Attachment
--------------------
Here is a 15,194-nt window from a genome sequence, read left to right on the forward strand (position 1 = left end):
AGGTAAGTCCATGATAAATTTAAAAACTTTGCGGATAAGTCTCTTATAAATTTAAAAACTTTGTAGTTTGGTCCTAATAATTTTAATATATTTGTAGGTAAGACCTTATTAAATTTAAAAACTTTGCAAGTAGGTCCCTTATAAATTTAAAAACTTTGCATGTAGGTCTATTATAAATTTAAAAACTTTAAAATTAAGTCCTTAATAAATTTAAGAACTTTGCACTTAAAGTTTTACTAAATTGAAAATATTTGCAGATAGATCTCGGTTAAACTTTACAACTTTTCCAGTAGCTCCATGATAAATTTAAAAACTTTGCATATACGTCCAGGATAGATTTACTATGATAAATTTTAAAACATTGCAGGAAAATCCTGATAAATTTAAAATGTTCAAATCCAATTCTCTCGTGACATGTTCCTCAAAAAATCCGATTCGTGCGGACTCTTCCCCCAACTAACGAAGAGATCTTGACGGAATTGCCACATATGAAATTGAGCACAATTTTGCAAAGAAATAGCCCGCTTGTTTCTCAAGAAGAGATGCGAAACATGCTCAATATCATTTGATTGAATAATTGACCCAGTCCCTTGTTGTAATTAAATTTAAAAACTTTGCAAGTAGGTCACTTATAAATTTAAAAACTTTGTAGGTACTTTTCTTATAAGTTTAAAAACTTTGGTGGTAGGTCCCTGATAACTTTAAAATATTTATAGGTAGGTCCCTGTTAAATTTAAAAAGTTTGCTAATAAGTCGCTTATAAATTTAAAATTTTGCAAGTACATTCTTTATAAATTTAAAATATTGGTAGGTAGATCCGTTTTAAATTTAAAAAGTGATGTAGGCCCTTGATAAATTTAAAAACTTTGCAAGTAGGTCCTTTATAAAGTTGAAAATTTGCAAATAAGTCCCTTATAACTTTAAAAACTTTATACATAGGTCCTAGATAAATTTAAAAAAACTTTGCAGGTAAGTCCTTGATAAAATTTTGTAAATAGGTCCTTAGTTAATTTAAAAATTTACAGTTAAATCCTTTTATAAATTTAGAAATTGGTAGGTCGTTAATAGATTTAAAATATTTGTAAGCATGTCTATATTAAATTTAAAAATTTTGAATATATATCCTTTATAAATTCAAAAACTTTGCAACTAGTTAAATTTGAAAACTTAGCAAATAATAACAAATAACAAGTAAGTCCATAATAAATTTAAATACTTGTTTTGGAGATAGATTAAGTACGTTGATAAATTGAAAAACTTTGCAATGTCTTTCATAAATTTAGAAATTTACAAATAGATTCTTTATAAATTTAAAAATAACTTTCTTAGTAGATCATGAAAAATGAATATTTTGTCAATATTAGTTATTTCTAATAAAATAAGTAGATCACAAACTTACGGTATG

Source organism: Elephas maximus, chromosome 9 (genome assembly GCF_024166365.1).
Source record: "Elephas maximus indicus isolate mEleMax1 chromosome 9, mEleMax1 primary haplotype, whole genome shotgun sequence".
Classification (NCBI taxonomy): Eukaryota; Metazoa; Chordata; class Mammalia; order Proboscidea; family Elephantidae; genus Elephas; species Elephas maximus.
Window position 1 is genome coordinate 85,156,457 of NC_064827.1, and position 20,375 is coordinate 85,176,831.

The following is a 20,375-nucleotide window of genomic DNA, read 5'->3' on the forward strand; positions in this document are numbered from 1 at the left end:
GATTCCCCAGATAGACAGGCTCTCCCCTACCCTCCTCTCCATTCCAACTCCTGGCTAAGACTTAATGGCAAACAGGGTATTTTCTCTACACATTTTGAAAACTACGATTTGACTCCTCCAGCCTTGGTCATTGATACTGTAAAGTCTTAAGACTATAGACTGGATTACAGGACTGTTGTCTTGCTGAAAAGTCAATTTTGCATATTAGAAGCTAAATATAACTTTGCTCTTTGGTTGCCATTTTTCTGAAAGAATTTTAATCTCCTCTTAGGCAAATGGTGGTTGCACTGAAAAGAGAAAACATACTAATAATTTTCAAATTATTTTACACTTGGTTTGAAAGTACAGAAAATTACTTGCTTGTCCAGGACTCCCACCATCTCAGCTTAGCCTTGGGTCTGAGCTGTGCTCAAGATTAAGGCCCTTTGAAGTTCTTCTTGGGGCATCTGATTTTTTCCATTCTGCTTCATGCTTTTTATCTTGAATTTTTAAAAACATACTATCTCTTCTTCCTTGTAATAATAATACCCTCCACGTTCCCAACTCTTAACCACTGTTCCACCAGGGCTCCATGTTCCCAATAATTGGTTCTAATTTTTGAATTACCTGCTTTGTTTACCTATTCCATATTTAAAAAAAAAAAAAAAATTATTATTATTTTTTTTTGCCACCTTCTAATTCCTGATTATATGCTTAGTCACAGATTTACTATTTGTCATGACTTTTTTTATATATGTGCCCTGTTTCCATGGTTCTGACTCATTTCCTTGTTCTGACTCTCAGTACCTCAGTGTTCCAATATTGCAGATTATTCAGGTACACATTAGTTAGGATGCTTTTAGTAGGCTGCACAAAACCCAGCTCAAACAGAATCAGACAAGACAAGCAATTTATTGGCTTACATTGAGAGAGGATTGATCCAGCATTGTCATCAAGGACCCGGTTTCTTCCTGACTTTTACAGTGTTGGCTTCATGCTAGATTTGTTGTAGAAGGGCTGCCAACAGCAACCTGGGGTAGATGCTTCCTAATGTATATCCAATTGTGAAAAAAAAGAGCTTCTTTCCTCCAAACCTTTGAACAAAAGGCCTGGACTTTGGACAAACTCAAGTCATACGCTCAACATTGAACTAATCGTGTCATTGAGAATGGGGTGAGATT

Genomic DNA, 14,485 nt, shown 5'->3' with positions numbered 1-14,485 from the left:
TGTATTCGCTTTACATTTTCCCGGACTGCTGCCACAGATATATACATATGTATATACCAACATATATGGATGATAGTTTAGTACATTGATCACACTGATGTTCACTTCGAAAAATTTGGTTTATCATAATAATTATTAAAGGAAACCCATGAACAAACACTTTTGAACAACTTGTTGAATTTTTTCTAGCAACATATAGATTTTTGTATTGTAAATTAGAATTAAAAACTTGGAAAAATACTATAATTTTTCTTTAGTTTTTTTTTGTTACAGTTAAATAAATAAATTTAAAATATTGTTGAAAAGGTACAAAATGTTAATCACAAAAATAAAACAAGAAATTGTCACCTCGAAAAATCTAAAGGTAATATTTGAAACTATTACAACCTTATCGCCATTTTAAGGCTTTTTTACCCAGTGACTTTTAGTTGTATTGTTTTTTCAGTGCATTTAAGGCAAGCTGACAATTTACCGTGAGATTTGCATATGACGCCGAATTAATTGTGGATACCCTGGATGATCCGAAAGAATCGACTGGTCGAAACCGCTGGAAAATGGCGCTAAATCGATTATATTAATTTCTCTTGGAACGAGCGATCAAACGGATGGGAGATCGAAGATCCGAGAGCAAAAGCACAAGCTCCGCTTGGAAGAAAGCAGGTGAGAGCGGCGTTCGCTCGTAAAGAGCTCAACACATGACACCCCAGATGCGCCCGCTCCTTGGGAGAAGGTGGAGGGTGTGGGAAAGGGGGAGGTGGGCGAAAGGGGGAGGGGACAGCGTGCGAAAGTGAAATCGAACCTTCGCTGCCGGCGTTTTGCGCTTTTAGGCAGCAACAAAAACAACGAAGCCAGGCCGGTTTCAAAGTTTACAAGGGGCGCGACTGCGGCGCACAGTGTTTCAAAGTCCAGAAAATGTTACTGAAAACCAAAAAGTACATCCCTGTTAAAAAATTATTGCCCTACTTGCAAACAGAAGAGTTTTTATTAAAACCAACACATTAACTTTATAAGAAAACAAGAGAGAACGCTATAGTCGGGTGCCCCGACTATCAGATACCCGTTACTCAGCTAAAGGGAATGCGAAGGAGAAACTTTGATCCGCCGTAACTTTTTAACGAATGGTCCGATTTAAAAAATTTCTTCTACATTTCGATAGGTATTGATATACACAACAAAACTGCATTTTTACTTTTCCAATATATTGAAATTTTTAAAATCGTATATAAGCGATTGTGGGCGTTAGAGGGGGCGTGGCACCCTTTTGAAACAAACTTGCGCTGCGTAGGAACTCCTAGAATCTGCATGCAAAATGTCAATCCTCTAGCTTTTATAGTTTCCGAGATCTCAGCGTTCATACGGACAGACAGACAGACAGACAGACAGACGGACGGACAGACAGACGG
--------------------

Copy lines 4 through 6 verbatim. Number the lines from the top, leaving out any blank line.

Source record: "Elephas maximus indicus isolate mEleMax1 chromosome 9, mEleMax1 primary haplotype, whole genome shotgun sequence".
Classification (NCBI taxonomy): Eukaryota; Metazoa; Chordata; class Mammalia; order Proboscidea; family Elephantidae; genus Elephas; species Elephas maximus.
Window position 1 is genome coordinate 85,156,457 of NC_064827.1, and position 20,375 is coordinate 85,176,831.